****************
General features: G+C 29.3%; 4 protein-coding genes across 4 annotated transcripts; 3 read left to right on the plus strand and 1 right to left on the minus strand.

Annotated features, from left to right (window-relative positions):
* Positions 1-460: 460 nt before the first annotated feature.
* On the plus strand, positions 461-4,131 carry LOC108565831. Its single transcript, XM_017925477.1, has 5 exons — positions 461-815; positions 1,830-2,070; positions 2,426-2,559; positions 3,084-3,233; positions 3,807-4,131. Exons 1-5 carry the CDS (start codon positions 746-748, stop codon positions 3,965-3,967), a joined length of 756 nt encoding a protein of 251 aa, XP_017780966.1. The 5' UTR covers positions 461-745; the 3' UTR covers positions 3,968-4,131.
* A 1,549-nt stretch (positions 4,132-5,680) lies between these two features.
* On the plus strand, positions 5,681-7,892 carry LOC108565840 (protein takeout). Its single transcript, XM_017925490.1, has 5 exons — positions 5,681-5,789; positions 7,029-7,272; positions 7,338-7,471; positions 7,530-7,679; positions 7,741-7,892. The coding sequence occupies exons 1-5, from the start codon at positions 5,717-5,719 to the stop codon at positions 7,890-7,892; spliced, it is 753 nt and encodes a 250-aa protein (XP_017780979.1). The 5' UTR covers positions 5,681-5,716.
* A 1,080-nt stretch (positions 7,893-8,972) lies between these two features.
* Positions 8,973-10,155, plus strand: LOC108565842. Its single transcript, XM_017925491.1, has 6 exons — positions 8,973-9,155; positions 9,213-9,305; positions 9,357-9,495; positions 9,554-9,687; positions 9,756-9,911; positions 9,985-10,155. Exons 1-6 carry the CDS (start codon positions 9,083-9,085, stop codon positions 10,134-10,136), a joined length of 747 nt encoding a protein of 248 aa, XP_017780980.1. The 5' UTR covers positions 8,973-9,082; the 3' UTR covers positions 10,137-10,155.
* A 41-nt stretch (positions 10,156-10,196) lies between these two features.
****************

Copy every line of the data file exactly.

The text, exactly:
General features: G+C 29.3%; 4 protein-coding genes across 4 annotated transcripts; 3 read left to right on the plus strand and 1 right to left on the minus strand.

Annotated features, from left to right (window-relative positions):
* Positions 1-460: 460 nt before the first annotated feature.
* On the plus strand, positions 461-4,131 carry LOC108565831. Its single transcript, XM_017925477.1, has 5 exons — positions 461-815; positions 1,830-2,070; positions 2,426-2,559; positions 3,084-3,233; positions 3,807-4,131. Exons 1-5 carry the CDS (start codon positions 746-748, stop codon positions 3,965-3,967), a joined length of 756 nt encoding a protein of 251 aa, XP_017780966.1. The 5' UTR covers positions 461-745; the 3' UTR covers positions 3,968-4,131.
* A 1,549-nt stretch (positions 4,132-5,680) lies between these two features.
* On the plus strand, positions 5,681-7,892 carry LOC108565840 (protein takeout). Its single transcript, XM_017925490.1, has 5 exons — positions 5,681-5,789; positions 7,029-7,272; positions 7,338-7,471; positions 7,530-7,679; positions 7,741-7,892. The coding sequence occupies exons 1-5, from the start codon at positions 5,717-5,719 to the stop codon at positions 7,890-7,892; spliced, it is 753 nt and encodes a 250-aa protein (XP_017780979.1). The 5' UTR covers positions 5,681-5,716.
* A 1,080-nt stretch (positions 7,893-8,972) lies between these two features.
* Positions 8,973-10,155, plus strand: LOC108565842. Its single transcript, XM_017925491.1, has 6 exons — positions 8,973-9,155; positions 9,213-9,305; positions 9,357-9,495; positions 9,554-9,687; positions 9,756-9,911; positions 9,985-10,155. Exons 1-6 carry the CDS (start codon positions 9,083-9,085, stop codon positions 10,134-10,136), a joined length of 747 nt encoding a protein of 248 aa, XP_017780980.1. The 5' UTR covers positions 8,973-9,082; the 3' UTR covers positions 10,137-10,155.
* A 41-nt stretch (positions 10,156-10,196) lies between these two features.